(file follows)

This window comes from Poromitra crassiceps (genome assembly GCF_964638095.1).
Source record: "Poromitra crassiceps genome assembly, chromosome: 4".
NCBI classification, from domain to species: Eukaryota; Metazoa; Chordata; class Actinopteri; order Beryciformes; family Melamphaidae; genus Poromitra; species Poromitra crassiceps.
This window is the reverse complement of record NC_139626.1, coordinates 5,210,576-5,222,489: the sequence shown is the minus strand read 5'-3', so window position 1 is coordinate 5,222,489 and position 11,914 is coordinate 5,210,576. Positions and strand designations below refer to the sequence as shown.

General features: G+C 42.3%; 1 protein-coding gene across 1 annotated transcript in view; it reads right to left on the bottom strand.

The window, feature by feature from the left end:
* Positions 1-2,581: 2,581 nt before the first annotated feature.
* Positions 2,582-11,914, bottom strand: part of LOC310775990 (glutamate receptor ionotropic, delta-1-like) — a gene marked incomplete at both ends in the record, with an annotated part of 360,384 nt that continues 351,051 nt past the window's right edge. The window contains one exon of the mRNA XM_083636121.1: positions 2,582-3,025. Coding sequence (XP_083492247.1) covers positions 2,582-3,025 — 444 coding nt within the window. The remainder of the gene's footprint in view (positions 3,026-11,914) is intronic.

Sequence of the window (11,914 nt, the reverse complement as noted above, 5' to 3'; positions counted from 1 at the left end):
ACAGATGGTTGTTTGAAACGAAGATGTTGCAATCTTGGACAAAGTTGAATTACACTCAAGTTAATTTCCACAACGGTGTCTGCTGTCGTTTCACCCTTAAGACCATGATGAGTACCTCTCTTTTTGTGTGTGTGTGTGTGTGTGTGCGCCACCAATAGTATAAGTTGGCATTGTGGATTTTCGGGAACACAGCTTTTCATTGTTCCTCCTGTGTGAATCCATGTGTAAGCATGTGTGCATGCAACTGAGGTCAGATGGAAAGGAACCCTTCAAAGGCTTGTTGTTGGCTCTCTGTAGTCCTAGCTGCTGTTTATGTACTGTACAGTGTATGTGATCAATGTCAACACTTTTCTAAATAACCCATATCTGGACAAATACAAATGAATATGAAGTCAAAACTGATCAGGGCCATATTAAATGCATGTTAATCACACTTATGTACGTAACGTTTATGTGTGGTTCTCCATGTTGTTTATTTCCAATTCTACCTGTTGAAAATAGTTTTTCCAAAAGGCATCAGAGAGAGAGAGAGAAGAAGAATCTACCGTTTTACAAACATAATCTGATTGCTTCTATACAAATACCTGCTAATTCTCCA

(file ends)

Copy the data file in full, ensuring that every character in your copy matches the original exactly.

This window comes from Poromitra crassiceps (genome assembly GCF_964638095.1).
Source record: "Poromitra crassiceps genome assembly, chromosome: 4".
NCBI classification, from domain to species: Eukaryota; Metazoa; Chordata; class Actinopteri; order Beryciformes; family Melamphaidae; genus Poromitra; species Poromitra crassiceps.
This window is the reverse complement of record NC_139626.1, coordinates 5,210,576-5,222,489: the sequence shown is the minus strand read 5'-3', so window position 1 is coordinate 5,222,489 and position 11,914 is coordinate 5,210,576. Positions and strand designations below refer to the sequence as shown.

General features: G+C 42.3%; 1 protein-coding gene across 1 annotated transcript in view; it reads right to left on the bottom strand.

The window, feature by feature from the left end:
* Positions 1-2,581: 2,581 nt before the first annotated feature.
* Positions 2,582-11,914, bottom strand: part of LOC310775990 (glutamate receptor ionotropic, delta-1-like) — a gene marked incomplete at both ends in the record, with an annotated part of 360,384 nt that continues 351,051 nt past the window's right edge. The window contains one exon of the mRNA XM_083636121.1: positions 2,582-3,025. Coding sequence (XP_083492247.1) covers positions 2,582-3,025 — 444 coding nt within the window. The remainder of the gene's footprint in view (positions 3,026-11,914) is intronic.

Sequence of the window (11,914 nt, the reverse complement as noted above, 5' to 3'; positions counted from 1 at the left end):
ACAGATGGTTGTTTGAAACGAAGATGTTGCAATCTTGGACAAAGTTGAATTACACTCAAGTTAATTTCCACAACGGTGTCTGCTGTCGTTTCACCCTTAAGACCATGATGAGTACCTCTCTTTTTGTGTGTGTGTGTGTGTGTGTGCGCCACCAATAGTATAAGTTGGCATTGTGGATTTTCGGGAACACAGCTTTTCATTGTTCCTCCTGTGTGAATCCATGTGTAAGCATGTGTGCATGCAACTGAGGTCAGATGGAAAGGAACCCTTCAAAGGCTTGTTGTTGGCTCTCTGTAGTCCTAGCTGCTGTTTATGTACTGTACAGTGTATGTGATCAATGTCAACACTTTTCTAAATAACCCATATCTGGACAAATACAAATGAATATGAAGTCAAAACTGATCAGGGCCATATTAAATGCATGTTAATCACACTTATGTACGTAACGTTTATGTGTGGTTCTCCATGTTGTTTATTTCCAATTCTACCTGTTGAAAATAGTTTTTCCAAAAGGCATCAGAGAGAGAGAGAGAAGAAGAATCTACCGTTTTACAAACATAATCTGATTGCTTCTATACAAATACCTGCTAATTCTCCA